Christie's to offer Xu Beihong painting for £41m—highest estimate put on an Asian work by a Western auction house

It could become the most expensive Asian work sold by a Western auction house. Meanwhile, young contemporary names proved popular at last night's Sotheby's sale in Hong Kong

Xu Beihong's Slave and Lion  (1924) Courtesy of Christie's

Xu Beihong's Slave and Lion (1924) Courtesy of Christie's

Christie's will offer an early oil painting by the 20th-century Chinese Realist artist Xu Beihong with a price tag of £32m to £41m, the highest estimate placed on an Asian work of art by a Western auction house.

Slave and Lion (1924) will be presented in a single lot sale, immediately after Christie's 20th and 21st century Evening Sale in Hong Kong on 24 May.

The most expensive Asian work sold by Christie's currently stands at £41m for Wood and Rock, an 11th-century handscroll by the Chinese calligrapher Su Shi.

However, the Xu work will need to surpass its high estimate to beat the record holder for an Asian work sold by a Western house—a ten-metre oil painting by the late Chinese-French artist Zao Wou-ki that made £46.4m at Sotheby's in Hong Kong in 2018.

And, it is unlikely to beat the overall record holder for an Asian work of art, Qi Baishi's Twelve Landscape Screens (1925) that sold at Hong Kong-based Poly Auction for £100m. It is the only Asian art work to achieve eight figures at auction. It is not customary for Poly to give estimates for works.

Xu Beihong is known as the forefather of Modern Chinese art education and a pioneer in the field of Chinese Realism. The work is based on the Roman myth of Androcles—the runaway slave who was captured and thrown into the Colosseum with a lion. To the crowd's surprise the lion does not attack him, recognising Androcles as having removed a thorn from its paw some time earlier.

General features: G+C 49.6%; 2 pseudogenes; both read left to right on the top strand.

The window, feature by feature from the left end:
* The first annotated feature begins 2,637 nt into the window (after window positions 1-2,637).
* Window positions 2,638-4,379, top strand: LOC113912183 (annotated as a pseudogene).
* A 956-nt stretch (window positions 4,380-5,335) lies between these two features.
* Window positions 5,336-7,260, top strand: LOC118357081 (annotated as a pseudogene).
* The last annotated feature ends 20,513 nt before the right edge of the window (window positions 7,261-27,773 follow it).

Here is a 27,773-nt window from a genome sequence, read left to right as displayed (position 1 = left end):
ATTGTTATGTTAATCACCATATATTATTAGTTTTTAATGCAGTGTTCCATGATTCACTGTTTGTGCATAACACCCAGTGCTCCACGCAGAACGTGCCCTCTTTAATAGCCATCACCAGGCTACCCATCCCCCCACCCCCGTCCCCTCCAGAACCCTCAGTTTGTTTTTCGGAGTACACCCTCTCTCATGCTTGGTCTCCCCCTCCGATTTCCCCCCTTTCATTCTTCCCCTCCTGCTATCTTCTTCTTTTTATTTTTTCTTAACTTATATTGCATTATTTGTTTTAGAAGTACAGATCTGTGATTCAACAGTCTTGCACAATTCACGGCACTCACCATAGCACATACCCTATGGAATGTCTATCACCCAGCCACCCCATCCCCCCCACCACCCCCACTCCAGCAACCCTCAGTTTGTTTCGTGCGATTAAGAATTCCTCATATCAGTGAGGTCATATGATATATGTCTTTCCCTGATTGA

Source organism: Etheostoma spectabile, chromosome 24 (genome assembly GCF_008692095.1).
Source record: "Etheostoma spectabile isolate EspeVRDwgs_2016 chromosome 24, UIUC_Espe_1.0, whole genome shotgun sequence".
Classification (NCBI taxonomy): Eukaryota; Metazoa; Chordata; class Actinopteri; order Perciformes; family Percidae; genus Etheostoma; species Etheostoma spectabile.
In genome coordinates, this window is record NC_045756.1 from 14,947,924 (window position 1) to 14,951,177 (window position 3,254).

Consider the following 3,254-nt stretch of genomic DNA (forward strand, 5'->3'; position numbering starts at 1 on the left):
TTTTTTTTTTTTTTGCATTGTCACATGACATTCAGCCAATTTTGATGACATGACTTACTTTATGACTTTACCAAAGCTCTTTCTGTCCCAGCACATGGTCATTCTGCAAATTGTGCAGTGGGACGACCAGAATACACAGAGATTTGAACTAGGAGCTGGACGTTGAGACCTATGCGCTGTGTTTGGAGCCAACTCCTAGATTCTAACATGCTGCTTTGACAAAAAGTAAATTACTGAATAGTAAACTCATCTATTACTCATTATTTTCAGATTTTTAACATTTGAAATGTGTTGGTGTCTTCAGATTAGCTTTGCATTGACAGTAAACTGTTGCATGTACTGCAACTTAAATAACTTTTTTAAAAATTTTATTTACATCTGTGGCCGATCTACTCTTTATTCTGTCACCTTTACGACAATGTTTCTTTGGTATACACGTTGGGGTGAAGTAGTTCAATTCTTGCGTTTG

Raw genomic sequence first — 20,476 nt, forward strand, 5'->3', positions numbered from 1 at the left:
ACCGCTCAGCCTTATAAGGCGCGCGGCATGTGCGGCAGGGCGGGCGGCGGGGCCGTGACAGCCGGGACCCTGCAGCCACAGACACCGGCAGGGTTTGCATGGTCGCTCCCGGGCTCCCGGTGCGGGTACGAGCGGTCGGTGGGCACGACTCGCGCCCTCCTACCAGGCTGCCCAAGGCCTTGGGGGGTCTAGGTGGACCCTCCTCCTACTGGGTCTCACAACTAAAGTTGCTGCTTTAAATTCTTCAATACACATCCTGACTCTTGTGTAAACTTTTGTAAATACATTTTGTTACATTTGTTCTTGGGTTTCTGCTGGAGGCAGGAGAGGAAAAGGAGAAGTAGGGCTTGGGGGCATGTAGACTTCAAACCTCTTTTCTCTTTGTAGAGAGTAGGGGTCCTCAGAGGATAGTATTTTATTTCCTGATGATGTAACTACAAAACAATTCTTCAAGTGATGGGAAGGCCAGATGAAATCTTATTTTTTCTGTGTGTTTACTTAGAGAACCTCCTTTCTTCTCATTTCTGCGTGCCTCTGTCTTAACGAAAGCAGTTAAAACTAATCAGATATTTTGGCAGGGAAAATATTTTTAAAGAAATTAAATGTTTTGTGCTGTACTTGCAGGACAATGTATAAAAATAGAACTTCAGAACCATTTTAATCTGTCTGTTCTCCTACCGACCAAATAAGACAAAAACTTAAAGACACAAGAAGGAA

There are only six existing oil paintings by Xu. A study on paper for Slave and Lion is held in the collection of the Xu Beihong Memorial Museum in Beijing.

Although its Western subject makes it an outlier among other top lots of Asian art, which tend to depict traditionally Asian themes and landscapes, it made the record for a Chinese oil painting when it was last sold in 2006 by Christie's for HKD53.8m (£5.4m).

Salman Toor's Three Boys (2019) made $723,182 at Sotheby's Contemporary Evening Sale in Hong Kong Courtesy of Sotheby's

Christie's is no doubt emboldened by its recent sale of Basquiat's Warrior (1982), which became the most expensive Western work of art to sell in Asia, though on something of a technicality, as it was offered in a single-lot sale before the auction continued onto London.

These figures come during a robust year for the East Asian art market, which overtook the US in auction sales in 2020. In keeping with this trend, last night saw strong results from Sotheby's Contemporary Evening sale in Hong Kong, where a growing demand for younger Western names brought in a total of $122.5m (with fees), a record high for a contemporary art sale at Sotheby’s Asia, according to the auction house.

In total, five records were made for in-demand Western artists, including New York-based Pakistani artist Salman Toor, whose Three Boys (2019) sold for HKD5.6m ($723,182), more than seven times its high estimate. Toor's previous record was made just seven months earlier at Phillips Hong Kong.

Other fast rising stars Avery Singer and Toyin Ojih Odutola also made their highest prices ever ($863,314 and $832,000 respectively). Both works were bought by Asian collectors, according to Sotheby's.

The previous evening, during two consecutive Modern art evening sales, Sotheby’s Hong Kong sold a monumental abstract triptych made in 1986 by Chu Teh-Chun for HKD229.6m ($29.5m) and Picasso’s Buste de matador (1970)—once in the Nahmad family collection—for HKD140m ($18m with fees) against a high estimate of $12.9m.